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Lesson from Bill Walsh

How did Bill Walsh turn around the doormat 49ers? 

In 1979,  Bill Walsh was named head coach of the pitiful San Francisco 49ers.  And in two years, he won a Super Bowl Championship.  What was his recipe for success?  Besides being an offensive genius, Walsh was an excellent evaluator of talent.  He used the draft to build his team. Walsh called the draft, “the very foundation of the National Football League”.  From the book The Genius written by David Harris, Walsh’s uncanny ability at picking players was his secret to success.  Predicting success in football, as Walsh did, was a three dimensional process, requiring not only an assessment of athletic talent but also the ability to project a player into the situation in which he would be used. And, at this, no one was better than Bill, aided immeasurably by the fact that he wasn’t picking players for someone else to coach but players he would put to use himself.  After a disappointing 2-14 season in 1979, the 49ers in 1980 finished with a 6-10 record.  Despite making strides, Walsh was distraught with the play of his defense. “Nothing is quite so discouraging to a team”,  Bill pointed out, “as knowing no lead is safe because the other team can score so quickly through the air.”   

After what happened to the Giants in 2009, does this sound familiar?  A parallel can be made between the current Giants squad and Walsh’s team from 1980.  From Sports Illustrated,  Last year San Francisco allowed the third most passing yards in NFL history (3,751). Even worse, opponents’ receivers were allowed to cruise free and easy. Although Walsh’s system of offense can compensate for lack of talent;  however, defense is a different story.  According to Walsh,  talent on defense was essential and could not be compensated  for. What did Walsh do in 1981?  He acquired physical and talented players on defense.  Adding Ronnie Lott, Carlton Williamson, and Eric Wright through the draft improved a weak secondary. Subsequently, Walsh acquired veterans  Jack Reynolds and Fred Dean.  With this infusion of talent, Walsh finally had his type of defense.  During the 1981 season, Walsh told Sports Illustrated,  “The role of the defense was to go in and hit them so hard and quick that we’d shatter them, we’d shock them.”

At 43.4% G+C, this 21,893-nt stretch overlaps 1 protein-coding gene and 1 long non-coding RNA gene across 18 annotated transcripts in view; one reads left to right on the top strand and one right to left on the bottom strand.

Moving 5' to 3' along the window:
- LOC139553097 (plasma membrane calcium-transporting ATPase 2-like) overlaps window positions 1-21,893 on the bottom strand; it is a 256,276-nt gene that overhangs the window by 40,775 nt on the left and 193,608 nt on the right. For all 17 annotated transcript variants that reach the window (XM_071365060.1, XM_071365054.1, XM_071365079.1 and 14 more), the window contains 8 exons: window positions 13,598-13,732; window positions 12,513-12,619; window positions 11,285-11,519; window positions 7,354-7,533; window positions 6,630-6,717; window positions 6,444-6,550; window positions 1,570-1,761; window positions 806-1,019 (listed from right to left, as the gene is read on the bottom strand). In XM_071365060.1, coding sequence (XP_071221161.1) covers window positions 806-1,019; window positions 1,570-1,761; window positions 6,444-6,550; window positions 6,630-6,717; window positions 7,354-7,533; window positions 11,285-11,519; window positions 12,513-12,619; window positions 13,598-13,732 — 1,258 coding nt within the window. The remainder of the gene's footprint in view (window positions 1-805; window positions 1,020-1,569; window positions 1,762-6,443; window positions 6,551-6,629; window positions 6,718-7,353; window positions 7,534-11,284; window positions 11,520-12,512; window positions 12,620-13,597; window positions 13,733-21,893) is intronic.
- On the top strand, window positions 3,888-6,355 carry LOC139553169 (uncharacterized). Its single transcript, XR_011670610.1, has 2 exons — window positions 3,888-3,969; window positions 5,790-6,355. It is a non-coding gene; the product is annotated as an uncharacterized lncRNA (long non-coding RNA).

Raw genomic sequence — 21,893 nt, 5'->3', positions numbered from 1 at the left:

At this moment, the Giants are not a  physical defense. After the dismal 2009 campaign was over,  management and coaching staff echoed: this team was not physical enough.   Translation:  physical is the buzzword for toughness.  Recently, Giants head coach Tom Coughlin was in attendance at the University of Alabama’s pro day.  Asked about the Alabama draft prospects which includes linebacker Rolando McClain, Coughlin replied, “Quite a few of them are,” he said. “How can they not be? That’s the way it is. Good football team. Well coached. Physical. Plays the game the way it’s supposed to be played.”   

Because the Giants are drafting 15th in the first round, McClain may be off the board.  Even if the Giants cannot get McClain, they are zeroing in on adding physical defensive players who can improve their defense. Like Walsh in 1981, it is conceivable, the Giants will select defensive players with their first three picks. As a matter of fact, Walsh had a total of  eleven picks, six of those picks were defensive players.  Unimpressive?  Not really- The first 5 picks were all defense.  Earlier this month, the Giants added veteran safety Antrel Rolle to their roster.  As a result of the release of starting middle linebacker Antonio Pierce and the injuries and inconsistent play from Michael Boley and Gerris Wilkinson,  they need to address their middle and weak outside linebacker positions.  Furthermore, to add depth to the defensive backfield, a hard hitting safety is also an area of need.  Hopefully, with a new defensive coordinator and the addition of physical players, the Giants will turn things around in 2010.  Those key additions in 1981, without question, put the San Francisco 49ers over the top.  Remember rule 27:  Defense wins championships.